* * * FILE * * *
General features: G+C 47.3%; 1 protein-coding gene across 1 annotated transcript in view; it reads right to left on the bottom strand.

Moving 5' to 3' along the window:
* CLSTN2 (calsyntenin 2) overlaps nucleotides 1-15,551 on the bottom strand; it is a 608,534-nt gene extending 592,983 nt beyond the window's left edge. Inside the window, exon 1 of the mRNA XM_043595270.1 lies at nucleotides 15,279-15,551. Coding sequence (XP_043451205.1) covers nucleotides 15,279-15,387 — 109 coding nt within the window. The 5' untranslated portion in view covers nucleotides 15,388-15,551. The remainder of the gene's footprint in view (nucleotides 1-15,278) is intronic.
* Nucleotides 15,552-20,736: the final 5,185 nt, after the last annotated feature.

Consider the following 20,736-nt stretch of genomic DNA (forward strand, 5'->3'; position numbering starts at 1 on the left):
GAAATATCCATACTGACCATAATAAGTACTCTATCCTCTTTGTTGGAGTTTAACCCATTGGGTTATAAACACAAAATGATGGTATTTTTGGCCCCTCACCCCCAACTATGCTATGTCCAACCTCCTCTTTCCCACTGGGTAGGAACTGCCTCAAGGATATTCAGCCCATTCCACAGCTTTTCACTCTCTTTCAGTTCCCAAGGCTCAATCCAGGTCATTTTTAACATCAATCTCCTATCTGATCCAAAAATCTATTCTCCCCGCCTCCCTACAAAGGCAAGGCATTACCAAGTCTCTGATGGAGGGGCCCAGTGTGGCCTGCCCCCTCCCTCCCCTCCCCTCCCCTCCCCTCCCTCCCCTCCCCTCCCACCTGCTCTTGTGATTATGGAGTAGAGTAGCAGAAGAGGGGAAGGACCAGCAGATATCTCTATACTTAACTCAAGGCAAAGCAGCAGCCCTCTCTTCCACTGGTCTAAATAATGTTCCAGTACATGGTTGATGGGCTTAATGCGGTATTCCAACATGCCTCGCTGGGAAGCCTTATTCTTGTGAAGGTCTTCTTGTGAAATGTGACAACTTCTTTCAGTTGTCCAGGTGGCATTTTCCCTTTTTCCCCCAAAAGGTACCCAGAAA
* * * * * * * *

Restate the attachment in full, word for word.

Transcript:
General features: G+C 47.3%; 1 protein-coding gene across 1 annotated transcript in view; it reads right to left on the bottom strand.

Moving 5' to 3' along the window:
* CLSTN2 (calsyntenin 2) overlaps nucleotides 1-15,551 on the bottom strand; it is a 608,534-nt gene extending 592,983 nt beyond the window's left edge. Inside the window, exon 1 of the mRNA XM_043595270.1 lies at nucleotides 15,279-15,551. Coding sequence (XP_043451205.1) covers nucleotides 15,279-15,387 — 109 coding nt within the window. The 5' untranslated portion in view covers nucleotides 15,388-15,551. The remainder of the gene's footprint in view (nucleotides 1-15,278) is intronic.
* Nucleotides 15,552-20,736: the final 5,185 nt, after the last annotated feature.

Consider the following 20,736-nt stretch of genomic DNA (forward strand, 5'->3'; position numbering starts at 1 on the left):
GAAATATCCATACTGACCATAATAAGTACTCTATCCTCTTTGTTGGAGTTTAACCCATTGGGTTATAAACACAAAATGATGGTATTTTTGGCCCCTCACCCCCAACTATGCTATGTCCAACCTCCTCTTTCCCACTGGGTAGGAACTGCCTCAAGGATATTCAGCCCATTCCACAGCTTTTCACTCTCTTTCAGTTCCCAAGGCTCAATCCAGGTCATTTTTAACATCAATCTCCTATCTGATCCAAAAATCTATTCTCCCCGCCTCCCTACAAAGGCAAGGCATTACCAAGTCTCTGATGGAGGGGCCCAGTGTGGCCTGCCCCCTCCCTCCCCTCCCCTCCCCTCCCCTCCCTCCCCTCCCCTCCCACCTGCTCTTGTGATTATGGAGTAGAGTAGCAGAAGAGGGGAAGGACCAGCAGATATCTCTATACTTAACTCAAGGCAAAGCAGCAGCCCTCTCTTCCACTGGTCTAAATAATGTTCCAGTACATGGTTGATGGGCTTAATGCGGTATTCCAACATGCCTCGCTGGGAAGCCTTATTCTTGTGAAGGTCTTCTTGTGAAATGTGACAACTTCTTTCAGTTGTCCAGGTGGCATTTTCCCTTTTTCCCCCAAAAGGTACCCAGAAA